Today the Bombay Builders team split into three groups, attending the branches and borrower meetings of Ujjivan Microfinance. Ujjivan sits somewhere between the 10th and 12th spot on the list of largest Microfinance Institutions operating within India. I was most impressed by their original presentation last week in Pune where they emphasised their commitment to social imperatives above profit, something the industry must uphold if it is to remain a viable option for reducing the overwhelming poverty faced by modern day India.
When visiting the slums where Ujjivan offers their loans I was again given the opportunity to understand the conditions of India’s Urban poor and why these loans are so important to them. If a loan from such an organisation offers the opportunity to access credit at a lower cost than on offer from traditional money lenders, then possibly one’s own initiative and hard work will eventually culminate in their children being free of poverty. From what I have witnessed so far in India it is hard to believe that microfinance has the capacity to eradicate poverty in less than one generation. Credit is a tool to help build economic independence and not a weapon of mass destruction against poverty
At one of the centre meetings we were able to visit the homes of four microfinance borrowers. A centre is a group of women who access microfinance loans through a joint liability scheme where every member is mutually responsible for the loan of another member. Each of these women appeared warm and gracious, welcoming Struan, Andrew and I into their homes amongst the alleyways in one of Mumbai’s expansive slums. Their homes constructed of brick walls and corrugated iron roofing varied in size, but were no more than 4 metres in width and 5 metres in length. All of their belongings, kitchen, living room and bedroom were located in the one room that comprised their dwelling. Along the tiled walls or fabrics laid down for us was the consistent pattern of blooming flowers, in every colour and woven display imaginable. I noticed the consistency of the flower as we crept through the winding pathways wet from the washing of clothes. I could not help but imagine it as a symbol of both peace and the development of prosperity…blooming against a backdrop of poverty and hardship.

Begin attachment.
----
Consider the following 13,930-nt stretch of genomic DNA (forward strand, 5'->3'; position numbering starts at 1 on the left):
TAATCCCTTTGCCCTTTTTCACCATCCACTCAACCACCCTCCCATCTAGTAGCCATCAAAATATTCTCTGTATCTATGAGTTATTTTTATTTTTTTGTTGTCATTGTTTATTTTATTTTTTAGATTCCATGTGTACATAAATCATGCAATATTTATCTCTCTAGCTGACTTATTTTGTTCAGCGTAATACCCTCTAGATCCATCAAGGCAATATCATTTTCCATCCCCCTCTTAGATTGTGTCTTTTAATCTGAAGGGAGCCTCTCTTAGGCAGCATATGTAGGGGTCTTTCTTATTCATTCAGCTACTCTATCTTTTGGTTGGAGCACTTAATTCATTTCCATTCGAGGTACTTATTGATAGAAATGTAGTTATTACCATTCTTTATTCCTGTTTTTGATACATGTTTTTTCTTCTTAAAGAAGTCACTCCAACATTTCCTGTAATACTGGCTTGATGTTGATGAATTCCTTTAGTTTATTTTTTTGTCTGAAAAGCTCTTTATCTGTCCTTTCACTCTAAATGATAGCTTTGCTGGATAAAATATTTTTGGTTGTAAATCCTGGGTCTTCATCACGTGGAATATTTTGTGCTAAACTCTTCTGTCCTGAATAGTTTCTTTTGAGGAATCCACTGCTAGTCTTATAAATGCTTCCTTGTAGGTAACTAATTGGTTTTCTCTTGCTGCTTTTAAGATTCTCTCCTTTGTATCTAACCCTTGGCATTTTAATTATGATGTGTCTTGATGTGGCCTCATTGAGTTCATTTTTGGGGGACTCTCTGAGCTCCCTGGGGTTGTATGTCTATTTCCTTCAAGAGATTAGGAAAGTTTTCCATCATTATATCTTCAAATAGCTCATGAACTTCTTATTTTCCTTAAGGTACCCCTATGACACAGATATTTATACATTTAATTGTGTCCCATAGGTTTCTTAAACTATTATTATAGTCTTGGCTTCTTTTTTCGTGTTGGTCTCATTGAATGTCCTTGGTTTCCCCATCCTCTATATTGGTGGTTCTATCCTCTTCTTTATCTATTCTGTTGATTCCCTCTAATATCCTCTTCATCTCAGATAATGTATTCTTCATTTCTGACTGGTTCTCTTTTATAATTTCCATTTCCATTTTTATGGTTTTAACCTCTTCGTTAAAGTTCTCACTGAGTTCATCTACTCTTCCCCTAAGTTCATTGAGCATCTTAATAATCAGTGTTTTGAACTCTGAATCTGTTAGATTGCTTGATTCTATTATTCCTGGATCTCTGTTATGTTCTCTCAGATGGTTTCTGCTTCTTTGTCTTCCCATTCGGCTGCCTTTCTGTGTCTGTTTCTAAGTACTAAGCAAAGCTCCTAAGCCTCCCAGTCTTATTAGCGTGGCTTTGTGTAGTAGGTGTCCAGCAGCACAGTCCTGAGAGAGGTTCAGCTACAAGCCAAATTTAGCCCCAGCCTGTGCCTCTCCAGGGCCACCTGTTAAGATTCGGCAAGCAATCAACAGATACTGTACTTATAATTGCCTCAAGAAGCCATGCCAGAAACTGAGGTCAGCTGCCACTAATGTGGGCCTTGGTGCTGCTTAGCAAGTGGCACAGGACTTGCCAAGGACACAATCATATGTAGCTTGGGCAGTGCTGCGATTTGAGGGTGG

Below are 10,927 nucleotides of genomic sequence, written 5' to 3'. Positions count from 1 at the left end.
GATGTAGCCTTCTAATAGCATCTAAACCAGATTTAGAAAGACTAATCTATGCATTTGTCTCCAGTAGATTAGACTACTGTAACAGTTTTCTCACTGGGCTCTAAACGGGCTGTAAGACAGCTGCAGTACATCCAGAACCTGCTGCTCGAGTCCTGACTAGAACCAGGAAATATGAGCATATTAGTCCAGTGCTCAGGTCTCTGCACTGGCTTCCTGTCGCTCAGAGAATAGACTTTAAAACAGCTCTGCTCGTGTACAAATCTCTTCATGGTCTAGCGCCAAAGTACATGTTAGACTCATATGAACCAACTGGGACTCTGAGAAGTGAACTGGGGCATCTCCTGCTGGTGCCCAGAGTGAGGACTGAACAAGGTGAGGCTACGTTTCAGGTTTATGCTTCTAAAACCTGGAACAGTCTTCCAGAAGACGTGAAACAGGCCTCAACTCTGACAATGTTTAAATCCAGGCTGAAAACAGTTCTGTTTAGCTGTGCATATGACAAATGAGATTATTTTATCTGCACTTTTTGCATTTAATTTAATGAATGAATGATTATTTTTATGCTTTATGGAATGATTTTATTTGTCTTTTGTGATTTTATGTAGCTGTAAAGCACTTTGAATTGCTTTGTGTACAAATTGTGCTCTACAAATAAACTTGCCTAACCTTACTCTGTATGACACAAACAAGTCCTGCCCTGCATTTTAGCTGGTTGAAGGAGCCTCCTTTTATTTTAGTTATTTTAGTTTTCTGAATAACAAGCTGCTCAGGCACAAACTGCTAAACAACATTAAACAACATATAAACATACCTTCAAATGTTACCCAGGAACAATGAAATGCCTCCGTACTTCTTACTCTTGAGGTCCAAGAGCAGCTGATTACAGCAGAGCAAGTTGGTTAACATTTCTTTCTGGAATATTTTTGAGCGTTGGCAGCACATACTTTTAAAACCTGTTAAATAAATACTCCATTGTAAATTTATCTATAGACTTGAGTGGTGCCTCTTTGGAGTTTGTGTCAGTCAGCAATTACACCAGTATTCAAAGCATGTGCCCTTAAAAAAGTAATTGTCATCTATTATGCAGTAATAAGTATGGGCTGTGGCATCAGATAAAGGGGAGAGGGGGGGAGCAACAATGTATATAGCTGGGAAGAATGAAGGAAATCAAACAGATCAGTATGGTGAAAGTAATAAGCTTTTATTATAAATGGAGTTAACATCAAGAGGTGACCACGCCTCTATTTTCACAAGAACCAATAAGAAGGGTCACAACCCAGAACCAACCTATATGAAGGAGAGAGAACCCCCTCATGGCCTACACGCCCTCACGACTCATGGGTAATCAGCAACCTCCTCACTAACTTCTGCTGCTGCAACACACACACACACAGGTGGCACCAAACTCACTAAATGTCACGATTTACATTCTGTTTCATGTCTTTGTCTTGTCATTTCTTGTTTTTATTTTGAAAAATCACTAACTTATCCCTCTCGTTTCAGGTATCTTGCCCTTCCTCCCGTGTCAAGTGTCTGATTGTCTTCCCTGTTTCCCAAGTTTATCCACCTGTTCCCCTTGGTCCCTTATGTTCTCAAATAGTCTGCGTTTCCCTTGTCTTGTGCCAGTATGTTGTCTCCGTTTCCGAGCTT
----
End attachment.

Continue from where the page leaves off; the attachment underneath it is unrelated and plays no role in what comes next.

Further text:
Another prominent feature of these homes was the position of a religious idol placed in reverence close to the ceiling. Adjacent to these hindu symbols stood a stick of incense that would burn softly as the women and their families conducted their daily lives, cooking, cleaning, working and having meetings to fund those very activities. Although living conditions were cramped we were pleased to see that artefacts of the modern world were at their disposal. In the first home we visited the family had set up speakers to provide surround sound for their entertainment while in another a boy sat fixed to his computer, playing cricket…of course!